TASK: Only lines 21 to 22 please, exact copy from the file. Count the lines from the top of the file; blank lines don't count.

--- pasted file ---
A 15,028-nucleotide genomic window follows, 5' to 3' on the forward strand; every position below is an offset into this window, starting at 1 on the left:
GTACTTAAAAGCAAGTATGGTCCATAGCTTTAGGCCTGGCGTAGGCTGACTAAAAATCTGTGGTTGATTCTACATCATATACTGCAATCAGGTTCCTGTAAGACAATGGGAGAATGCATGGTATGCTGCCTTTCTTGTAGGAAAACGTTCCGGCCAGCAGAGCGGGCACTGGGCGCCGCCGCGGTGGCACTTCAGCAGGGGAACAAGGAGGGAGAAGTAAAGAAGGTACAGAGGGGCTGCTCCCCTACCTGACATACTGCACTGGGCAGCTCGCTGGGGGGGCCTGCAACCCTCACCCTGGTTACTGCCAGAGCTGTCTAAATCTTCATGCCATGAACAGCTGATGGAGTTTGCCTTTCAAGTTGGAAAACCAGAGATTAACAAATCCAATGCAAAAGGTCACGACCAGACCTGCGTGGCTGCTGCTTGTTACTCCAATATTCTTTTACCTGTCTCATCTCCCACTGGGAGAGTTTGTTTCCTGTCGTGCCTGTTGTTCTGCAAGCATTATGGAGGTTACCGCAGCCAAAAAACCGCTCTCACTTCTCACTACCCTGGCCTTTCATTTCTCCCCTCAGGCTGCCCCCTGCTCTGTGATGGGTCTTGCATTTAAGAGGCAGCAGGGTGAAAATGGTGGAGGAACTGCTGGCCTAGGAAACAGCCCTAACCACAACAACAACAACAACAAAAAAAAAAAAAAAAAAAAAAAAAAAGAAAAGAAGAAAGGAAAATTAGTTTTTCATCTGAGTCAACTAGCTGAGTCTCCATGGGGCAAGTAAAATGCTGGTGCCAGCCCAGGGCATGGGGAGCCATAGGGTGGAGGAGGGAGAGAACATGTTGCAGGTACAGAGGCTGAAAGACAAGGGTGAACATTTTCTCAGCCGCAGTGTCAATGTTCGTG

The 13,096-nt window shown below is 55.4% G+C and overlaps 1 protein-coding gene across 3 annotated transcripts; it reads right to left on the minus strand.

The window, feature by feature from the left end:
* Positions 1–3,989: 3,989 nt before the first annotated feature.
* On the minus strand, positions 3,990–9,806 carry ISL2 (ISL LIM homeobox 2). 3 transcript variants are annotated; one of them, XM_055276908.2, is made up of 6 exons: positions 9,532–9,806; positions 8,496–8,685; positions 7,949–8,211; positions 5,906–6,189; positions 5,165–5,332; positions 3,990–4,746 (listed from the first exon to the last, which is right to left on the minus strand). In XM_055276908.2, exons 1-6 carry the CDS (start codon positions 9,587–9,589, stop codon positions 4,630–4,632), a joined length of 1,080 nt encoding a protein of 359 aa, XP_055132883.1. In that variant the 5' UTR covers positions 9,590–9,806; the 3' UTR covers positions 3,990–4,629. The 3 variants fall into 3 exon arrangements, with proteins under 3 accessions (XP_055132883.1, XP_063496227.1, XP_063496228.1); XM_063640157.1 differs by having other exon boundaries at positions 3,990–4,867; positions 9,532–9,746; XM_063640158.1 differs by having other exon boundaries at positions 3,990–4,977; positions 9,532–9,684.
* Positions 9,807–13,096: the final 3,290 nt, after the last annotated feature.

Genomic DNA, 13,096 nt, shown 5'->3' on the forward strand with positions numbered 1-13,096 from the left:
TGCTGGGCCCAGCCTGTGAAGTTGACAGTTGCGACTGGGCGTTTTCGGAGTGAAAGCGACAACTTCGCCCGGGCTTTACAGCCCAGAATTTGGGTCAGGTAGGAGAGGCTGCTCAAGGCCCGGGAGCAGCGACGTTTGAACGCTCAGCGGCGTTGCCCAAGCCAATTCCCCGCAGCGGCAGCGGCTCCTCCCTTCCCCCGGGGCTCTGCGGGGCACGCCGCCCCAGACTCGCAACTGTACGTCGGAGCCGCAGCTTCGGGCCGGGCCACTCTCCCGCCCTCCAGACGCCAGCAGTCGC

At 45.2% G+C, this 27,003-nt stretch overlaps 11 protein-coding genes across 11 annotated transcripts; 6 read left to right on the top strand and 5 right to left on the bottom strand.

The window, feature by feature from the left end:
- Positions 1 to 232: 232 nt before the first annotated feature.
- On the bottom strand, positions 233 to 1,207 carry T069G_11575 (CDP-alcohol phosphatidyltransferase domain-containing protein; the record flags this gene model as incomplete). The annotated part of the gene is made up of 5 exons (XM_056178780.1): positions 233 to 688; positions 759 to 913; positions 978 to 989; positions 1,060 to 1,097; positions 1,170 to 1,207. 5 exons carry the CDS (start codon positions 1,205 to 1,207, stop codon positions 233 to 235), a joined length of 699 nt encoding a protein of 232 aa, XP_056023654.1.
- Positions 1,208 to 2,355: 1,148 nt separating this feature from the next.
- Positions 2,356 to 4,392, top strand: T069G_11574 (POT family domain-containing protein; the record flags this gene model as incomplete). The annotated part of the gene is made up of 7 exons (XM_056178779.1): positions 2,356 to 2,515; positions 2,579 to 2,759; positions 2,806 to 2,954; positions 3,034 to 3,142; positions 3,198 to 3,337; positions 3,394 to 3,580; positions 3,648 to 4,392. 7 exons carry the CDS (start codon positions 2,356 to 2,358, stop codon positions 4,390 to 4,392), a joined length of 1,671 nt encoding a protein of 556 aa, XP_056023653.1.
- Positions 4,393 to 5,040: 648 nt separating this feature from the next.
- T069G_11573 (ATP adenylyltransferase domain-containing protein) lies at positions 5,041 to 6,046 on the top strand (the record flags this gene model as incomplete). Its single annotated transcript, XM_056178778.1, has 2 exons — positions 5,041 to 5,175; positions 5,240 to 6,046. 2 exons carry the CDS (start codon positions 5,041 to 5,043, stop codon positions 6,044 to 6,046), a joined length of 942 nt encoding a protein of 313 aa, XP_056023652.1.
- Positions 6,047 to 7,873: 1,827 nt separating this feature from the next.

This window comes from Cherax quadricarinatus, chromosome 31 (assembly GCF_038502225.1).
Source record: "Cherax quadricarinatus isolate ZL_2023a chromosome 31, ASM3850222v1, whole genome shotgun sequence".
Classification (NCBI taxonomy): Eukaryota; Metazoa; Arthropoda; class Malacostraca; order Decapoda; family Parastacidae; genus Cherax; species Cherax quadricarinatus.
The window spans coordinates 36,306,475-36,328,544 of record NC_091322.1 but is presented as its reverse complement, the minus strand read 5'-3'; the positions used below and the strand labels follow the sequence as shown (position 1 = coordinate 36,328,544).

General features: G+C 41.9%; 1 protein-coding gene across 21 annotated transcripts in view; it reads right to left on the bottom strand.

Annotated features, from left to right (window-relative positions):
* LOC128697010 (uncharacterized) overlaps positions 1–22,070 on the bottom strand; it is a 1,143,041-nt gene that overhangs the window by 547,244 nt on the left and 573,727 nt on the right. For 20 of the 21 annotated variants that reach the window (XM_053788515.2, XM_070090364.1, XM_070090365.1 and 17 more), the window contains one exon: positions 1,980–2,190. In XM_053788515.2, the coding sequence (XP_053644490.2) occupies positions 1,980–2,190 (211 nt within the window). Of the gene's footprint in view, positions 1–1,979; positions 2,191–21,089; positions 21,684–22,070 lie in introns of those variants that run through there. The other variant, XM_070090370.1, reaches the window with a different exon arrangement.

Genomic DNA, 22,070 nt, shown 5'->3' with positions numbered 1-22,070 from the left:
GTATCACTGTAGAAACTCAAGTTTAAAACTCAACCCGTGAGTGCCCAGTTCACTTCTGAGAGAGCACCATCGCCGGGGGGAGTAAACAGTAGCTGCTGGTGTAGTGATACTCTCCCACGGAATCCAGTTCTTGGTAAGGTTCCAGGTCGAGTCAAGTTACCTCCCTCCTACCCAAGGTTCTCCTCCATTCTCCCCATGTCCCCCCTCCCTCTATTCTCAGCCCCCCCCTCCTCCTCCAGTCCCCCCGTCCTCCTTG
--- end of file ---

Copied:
Classification (NCBI taxonomy): Eukaryota; Metazoa; Arthropoda; class Malacostraca; order Decapoda; family Parastacidae; genus Cherax; species Cherax quadricarinatus.
The window spans coordinates 36,306,475-36,328,544 of record NC_091322.1 but is presented as its reverse complement, the minus strand read 5'-3'; the positions used below and the strand labels follow the sequence as shown (position 1 = coordinate 36,328,544).